They rarely spring fully-formed in confrontation with the present minister, although their form of attack may change as the minister changes. One favourite tactic is to greet a new minister with special warmth, and to explain why this new ministry is, for them, a particular blessing because the minister's predecessor was so personally dreadful and non-understanding and unsympathetic and unwilling to accept the support of the alligator. This relief means that the alligator is especially looking forward to working closely with the new minister, supporting all that s/he hopes to do.

This ensures that the alligator is close enough to bite with maximum damage.

Some ministers are more susceptible than others, not because they are foolish but because they try too hard to please and forget that there is a higher authority for them than the bland approval of a congregation or some of its members. A need to prove what a good minister one is provides just the opening an alligator needs. S/he can move in immediately to show that such proof is impossible; conviction will not be admitted.

Alligators are not outside the grace of God; they may not be evil people. Their activities are evil, and not just because they resist authority and are a nuisance.

Intimidation and Seduction

Some alligators intimidate. Some alligators seduce. The consequence of either approach is that people spend time and effort trying to pacify and satisfy them, in the hope that they will not be bitten. Boundaries will not be drawn, and the alligator is free to roam at large within the congregation (and beyond).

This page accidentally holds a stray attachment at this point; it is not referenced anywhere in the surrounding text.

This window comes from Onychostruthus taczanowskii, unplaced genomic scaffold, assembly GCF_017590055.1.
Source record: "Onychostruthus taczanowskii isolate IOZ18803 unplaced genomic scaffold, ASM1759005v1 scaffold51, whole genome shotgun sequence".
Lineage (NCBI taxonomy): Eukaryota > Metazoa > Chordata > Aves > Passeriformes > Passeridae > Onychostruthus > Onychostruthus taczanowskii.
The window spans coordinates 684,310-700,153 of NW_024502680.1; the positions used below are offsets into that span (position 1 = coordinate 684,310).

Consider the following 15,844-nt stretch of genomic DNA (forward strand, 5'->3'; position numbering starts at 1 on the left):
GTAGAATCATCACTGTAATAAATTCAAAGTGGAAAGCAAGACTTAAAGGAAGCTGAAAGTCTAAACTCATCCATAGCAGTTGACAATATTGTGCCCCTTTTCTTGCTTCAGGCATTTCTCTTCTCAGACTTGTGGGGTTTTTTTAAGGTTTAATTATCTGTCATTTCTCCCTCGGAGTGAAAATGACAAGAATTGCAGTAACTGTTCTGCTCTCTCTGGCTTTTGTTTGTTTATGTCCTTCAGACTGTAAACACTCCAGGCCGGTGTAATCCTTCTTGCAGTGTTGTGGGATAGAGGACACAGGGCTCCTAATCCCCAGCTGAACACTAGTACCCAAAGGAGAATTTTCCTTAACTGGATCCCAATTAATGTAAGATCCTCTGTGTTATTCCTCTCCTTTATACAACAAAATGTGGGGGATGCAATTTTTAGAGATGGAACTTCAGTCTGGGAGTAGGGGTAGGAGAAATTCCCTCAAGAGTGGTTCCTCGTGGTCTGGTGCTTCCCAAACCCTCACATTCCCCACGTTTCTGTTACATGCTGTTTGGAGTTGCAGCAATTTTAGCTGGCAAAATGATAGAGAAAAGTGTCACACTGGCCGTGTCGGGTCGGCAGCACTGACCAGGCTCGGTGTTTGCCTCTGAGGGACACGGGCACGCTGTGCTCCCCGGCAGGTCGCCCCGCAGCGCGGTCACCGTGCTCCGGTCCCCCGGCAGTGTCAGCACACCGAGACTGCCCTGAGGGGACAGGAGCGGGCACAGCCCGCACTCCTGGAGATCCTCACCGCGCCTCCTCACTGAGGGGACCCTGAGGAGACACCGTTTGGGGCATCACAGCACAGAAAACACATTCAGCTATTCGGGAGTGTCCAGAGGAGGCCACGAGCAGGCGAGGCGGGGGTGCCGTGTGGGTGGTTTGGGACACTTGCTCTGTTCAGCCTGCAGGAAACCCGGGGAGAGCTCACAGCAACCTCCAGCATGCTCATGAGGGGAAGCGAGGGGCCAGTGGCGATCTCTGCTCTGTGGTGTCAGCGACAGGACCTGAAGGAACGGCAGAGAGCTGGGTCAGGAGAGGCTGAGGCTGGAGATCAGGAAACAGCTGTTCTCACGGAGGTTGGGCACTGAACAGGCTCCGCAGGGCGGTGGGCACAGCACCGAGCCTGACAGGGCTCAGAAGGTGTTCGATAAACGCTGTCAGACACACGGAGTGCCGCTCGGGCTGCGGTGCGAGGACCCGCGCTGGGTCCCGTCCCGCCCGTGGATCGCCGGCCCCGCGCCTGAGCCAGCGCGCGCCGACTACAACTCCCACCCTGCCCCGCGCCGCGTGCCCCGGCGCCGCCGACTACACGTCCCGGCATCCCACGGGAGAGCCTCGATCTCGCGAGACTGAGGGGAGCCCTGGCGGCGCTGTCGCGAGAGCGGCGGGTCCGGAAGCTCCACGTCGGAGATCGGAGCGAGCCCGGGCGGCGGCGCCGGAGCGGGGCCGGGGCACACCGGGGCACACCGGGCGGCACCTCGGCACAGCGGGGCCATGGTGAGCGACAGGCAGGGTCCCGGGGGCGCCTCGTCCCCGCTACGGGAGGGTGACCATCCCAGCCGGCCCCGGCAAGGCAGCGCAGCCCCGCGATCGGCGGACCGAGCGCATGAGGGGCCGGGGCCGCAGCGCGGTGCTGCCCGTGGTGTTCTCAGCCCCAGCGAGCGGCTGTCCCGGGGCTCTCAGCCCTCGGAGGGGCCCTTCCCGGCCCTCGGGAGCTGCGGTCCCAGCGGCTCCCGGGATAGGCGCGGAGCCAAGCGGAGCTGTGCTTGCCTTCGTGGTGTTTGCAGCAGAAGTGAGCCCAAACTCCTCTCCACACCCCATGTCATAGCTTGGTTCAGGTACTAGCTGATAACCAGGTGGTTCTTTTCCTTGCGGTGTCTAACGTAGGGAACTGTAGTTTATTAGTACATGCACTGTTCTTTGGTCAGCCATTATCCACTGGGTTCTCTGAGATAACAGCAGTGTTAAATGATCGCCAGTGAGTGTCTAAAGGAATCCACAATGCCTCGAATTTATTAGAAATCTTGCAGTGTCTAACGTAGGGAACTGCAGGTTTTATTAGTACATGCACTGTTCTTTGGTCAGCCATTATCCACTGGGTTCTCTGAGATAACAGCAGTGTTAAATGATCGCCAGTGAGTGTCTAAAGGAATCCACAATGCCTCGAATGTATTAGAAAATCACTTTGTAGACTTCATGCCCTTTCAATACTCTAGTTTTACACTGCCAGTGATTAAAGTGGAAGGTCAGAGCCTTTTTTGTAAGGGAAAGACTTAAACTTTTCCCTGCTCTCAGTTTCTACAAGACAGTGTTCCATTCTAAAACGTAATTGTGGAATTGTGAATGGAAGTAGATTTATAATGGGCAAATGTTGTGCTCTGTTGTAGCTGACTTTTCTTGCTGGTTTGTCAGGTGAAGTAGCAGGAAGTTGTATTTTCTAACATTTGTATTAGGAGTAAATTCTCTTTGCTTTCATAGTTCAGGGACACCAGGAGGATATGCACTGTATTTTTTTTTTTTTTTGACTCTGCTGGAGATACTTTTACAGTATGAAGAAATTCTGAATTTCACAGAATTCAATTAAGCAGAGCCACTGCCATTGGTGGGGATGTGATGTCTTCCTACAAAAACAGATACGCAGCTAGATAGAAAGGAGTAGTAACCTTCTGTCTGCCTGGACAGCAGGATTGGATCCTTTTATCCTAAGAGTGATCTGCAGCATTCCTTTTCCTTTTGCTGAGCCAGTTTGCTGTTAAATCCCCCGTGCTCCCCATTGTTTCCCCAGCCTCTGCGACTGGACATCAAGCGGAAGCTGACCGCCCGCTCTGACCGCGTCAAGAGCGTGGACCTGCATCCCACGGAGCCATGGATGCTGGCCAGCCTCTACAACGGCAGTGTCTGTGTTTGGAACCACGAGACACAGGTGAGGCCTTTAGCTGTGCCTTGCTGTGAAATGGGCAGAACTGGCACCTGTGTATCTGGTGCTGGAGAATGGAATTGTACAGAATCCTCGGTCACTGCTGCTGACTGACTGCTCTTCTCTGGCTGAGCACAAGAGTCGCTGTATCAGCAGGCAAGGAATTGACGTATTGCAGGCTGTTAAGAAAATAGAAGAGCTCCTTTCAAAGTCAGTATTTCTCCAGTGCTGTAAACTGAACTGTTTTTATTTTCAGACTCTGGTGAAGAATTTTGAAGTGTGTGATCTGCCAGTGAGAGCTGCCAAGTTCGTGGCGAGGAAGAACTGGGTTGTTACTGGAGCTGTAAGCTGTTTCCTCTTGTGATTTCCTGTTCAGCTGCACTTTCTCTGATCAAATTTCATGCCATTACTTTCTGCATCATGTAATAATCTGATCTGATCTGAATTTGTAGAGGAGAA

Alligators have to be neutralised, not fed. Rudeness from the congregation's leaders is inappropriate, but nothing more than civility is required. Being Christian does not include 'selling out' niceness, or 'other cheek' capitulation. Indiscriminate refusal to recognise and name destructive opposition has no parallel in the life of Christ; it simply feeds the monster.

It is not necessary to meet with suspicious defensiveness every occasion when people may show disagreement. But when reasonable and charitable attempts to respond to criticism serve only to produce escalating harshness and impossible demands, the near universality of alligators in congregations suggests there is wisdom in looking for the teeth.

A minister cannot get out of the alligator's pond; this is where vocation has taken the minister, and the call may have been to deal with this danger for the sake of the people and the gospel. Quietly feeding the alligator will not produce peace; the minister will suffer spells of increasing anxiety until his/her health starts to deteriorate. Other leaders will withdraw from the roles and activities to which they are committed. Individuals and families will not know what is happening but will know there is a malaise; some will decide to move elsewhere - or to sever their links with church altogether.

Even if the minister decides that the only path open is a move to another church, this is victory and confirmation for the alligator; in due course the ex-minister will hear stories of accelerated conflict as the alligator tears into the next victim (for the dishonest act of hiding the situation will not be countered by anyone else, and the hurt will persist).